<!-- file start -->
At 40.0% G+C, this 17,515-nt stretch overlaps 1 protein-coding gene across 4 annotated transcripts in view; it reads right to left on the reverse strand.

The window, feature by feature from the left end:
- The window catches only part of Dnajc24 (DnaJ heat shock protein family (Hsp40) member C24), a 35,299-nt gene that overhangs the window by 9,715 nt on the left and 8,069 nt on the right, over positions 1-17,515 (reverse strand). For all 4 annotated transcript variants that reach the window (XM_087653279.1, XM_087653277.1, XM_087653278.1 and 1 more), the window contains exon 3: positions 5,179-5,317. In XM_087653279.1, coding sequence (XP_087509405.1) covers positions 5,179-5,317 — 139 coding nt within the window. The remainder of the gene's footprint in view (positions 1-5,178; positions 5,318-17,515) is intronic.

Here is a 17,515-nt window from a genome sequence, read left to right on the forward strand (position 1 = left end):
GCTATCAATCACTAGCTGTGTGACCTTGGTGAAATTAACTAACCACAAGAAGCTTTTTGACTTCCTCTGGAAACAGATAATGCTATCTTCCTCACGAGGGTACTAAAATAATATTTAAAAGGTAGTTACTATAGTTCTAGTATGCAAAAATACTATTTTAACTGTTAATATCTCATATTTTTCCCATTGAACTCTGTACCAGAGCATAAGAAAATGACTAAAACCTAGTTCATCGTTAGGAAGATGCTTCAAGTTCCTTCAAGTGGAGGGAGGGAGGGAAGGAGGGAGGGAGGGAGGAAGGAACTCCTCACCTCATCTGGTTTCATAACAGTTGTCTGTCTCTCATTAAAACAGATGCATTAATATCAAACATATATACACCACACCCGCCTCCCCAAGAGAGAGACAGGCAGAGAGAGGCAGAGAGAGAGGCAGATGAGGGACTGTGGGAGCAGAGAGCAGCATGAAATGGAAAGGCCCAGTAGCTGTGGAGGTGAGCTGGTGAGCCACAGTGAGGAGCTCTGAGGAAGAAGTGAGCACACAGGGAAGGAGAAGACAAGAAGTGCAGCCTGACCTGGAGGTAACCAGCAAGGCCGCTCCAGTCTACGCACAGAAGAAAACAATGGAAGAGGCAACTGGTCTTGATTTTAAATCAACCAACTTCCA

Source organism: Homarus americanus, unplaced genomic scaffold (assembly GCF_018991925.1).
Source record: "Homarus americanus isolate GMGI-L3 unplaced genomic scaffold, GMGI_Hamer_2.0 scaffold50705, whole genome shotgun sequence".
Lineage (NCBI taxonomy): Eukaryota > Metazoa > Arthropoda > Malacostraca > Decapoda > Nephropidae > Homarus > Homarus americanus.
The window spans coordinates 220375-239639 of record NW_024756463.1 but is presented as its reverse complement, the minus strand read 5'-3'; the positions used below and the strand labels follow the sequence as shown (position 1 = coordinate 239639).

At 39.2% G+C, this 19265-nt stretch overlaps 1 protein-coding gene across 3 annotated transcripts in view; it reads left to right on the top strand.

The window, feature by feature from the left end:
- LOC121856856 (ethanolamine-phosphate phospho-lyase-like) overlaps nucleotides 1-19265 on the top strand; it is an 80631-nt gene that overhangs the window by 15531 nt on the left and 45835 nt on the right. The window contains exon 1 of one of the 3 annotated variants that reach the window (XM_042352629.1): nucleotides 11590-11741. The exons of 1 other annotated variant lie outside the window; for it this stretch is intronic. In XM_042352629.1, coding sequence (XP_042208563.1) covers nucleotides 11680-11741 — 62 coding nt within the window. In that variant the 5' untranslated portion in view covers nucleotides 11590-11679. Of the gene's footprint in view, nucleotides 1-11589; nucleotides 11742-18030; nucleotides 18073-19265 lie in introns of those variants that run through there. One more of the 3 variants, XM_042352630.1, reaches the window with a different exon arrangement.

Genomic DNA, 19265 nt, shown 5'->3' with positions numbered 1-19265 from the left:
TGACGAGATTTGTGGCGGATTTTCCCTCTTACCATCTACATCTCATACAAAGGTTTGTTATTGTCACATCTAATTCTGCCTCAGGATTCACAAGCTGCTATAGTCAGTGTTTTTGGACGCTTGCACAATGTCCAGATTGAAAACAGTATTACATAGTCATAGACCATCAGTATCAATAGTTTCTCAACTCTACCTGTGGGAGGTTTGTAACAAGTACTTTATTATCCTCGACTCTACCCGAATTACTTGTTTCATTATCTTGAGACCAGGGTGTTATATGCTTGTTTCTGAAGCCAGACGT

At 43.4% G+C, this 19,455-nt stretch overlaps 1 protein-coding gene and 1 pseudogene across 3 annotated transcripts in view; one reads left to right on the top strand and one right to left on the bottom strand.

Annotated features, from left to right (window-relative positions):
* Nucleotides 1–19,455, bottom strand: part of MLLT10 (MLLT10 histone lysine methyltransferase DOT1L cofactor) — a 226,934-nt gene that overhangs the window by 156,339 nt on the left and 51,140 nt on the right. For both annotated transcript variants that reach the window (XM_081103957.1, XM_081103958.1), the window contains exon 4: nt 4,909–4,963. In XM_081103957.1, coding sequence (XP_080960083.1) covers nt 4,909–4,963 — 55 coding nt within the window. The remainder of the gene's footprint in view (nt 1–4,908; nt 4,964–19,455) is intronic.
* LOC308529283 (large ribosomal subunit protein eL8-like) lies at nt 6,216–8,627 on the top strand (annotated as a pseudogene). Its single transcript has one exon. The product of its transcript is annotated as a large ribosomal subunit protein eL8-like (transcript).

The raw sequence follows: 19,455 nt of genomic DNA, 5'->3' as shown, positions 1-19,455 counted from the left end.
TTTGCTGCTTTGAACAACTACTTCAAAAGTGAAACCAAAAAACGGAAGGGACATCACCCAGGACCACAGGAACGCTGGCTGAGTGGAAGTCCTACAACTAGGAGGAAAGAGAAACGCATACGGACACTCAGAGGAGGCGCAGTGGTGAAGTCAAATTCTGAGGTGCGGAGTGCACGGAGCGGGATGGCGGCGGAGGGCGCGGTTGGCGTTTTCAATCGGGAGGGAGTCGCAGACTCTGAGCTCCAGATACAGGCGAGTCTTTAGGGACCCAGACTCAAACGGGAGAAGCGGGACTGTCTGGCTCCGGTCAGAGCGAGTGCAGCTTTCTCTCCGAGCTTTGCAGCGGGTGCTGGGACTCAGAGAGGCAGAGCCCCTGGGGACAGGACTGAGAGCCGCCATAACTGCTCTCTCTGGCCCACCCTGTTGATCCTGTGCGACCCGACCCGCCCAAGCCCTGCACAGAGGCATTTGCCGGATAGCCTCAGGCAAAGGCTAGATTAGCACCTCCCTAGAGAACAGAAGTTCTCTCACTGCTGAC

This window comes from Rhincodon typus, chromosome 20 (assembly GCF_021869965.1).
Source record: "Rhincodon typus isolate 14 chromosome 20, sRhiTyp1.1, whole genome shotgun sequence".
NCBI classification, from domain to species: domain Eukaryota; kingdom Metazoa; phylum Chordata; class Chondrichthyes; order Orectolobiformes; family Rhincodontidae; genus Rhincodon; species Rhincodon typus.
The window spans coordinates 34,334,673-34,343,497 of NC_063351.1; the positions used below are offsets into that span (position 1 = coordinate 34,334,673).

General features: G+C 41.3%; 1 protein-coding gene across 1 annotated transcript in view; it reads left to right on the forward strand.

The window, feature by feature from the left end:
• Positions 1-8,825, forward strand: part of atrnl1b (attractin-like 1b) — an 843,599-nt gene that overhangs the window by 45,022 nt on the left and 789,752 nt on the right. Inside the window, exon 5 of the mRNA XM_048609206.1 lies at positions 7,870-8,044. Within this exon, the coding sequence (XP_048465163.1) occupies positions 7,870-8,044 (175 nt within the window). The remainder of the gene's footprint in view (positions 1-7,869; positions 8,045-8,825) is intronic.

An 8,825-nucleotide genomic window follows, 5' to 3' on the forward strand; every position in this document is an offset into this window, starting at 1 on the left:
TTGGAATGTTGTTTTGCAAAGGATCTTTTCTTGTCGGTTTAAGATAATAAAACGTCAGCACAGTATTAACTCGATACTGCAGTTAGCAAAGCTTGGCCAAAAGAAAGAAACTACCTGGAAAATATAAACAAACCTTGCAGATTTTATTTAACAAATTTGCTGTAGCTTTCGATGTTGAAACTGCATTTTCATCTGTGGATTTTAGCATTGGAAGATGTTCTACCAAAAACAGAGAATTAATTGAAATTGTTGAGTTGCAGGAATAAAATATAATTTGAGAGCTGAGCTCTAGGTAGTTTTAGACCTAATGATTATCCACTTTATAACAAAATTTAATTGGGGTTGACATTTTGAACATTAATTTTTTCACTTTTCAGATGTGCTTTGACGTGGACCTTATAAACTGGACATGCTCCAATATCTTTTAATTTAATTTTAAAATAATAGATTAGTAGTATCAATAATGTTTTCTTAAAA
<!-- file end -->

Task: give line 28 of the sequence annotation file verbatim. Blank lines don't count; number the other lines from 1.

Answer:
An 8,825-nucleotide genomic window follows, 5' to 3' on the forward strand; every position in this document is an offset into this window, starting at 1 on the left: